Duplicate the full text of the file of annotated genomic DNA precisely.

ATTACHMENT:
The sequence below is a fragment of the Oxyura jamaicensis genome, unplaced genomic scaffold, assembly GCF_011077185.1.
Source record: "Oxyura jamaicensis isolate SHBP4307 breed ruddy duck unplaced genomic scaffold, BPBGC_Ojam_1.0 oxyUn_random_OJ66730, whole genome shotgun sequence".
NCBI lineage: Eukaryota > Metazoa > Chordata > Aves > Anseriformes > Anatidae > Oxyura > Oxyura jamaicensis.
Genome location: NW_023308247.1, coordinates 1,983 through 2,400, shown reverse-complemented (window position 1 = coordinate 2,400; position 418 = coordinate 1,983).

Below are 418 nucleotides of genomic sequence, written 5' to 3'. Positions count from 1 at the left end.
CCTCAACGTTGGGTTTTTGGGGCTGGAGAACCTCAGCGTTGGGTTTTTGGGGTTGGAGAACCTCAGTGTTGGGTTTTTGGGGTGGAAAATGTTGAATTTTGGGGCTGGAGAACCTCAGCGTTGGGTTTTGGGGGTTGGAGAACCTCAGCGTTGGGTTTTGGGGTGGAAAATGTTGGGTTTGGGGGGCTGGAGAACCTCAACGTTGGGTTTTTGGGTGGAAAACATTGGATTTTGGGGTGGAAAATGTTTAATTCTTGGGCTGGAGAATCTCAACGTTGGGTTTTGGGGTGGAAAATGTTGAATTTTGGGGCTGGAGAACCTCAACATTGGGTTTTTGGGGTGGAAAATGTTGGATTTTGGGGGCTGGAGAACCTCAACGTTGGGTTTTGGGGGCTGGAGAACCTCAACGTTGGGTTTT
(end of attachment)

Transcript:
The sequence below is a fragment of the Oxyura jamaicensis genome, unplaced genomic scaffold, assembly GCF_011077185.1.
Source record: "Oxyura jamaicensis isolate SHBP4307 breed ruddy duck unplaced genomic scaffold, BPBGC_Ojam_1.0 oxyUn_random_OJ66730, whole genome shotgun sequence".
NCBI lineage: Eukaryota > Metazoa > Chordata > Aves > Anseriformes > Anatidae > Oxyura > Oxyura jamaicensis.
Genome location: NW_023308247.1, coordinates 1,983 through 2,400, shown reverse-complemented (window position 1 = coordinate 2,400; position 418 = coordinate 1,983).

Below are 418 nucleotides of genomic sequence, written 5' to 3'. Positions count from 1 at the left end.
CCTCAACGTTGGGTTTTTGGGGCTGGAGAACCTCAGCGTTGGGTTTTTGGGGTTGGAGAACCTCAGTGTTGGGTTTTTGGGGTGGAAAATGTTGAATTTTGGGGCTGGAGAACCTCAGCGTTGGGTTTTGGGGGTTGGAGAACCTCAGCGTTGGGTTTTGGGGTGGAAAATGTTGGGTTTGGGGGGCTGGAGAACCTCAACGTTGGGTTTTTGGGTGGAAAACATTGGATTTTGGGGTGGAAAATGTTTAATTCTTGGGCTGGAGAATCTCAACGTTGGGTTTTGGGGTGGAAAATGTTGAATTTTGGGGCTGGAGAACCTCAACATTGGGTTTTTGGGGTGGAAAATGTTGGATTTTGGGGGCTGGAGAACCTCAACGTTGGGTTTTGGGGGCTGGAGAACCTCAACGTTGGGTTTT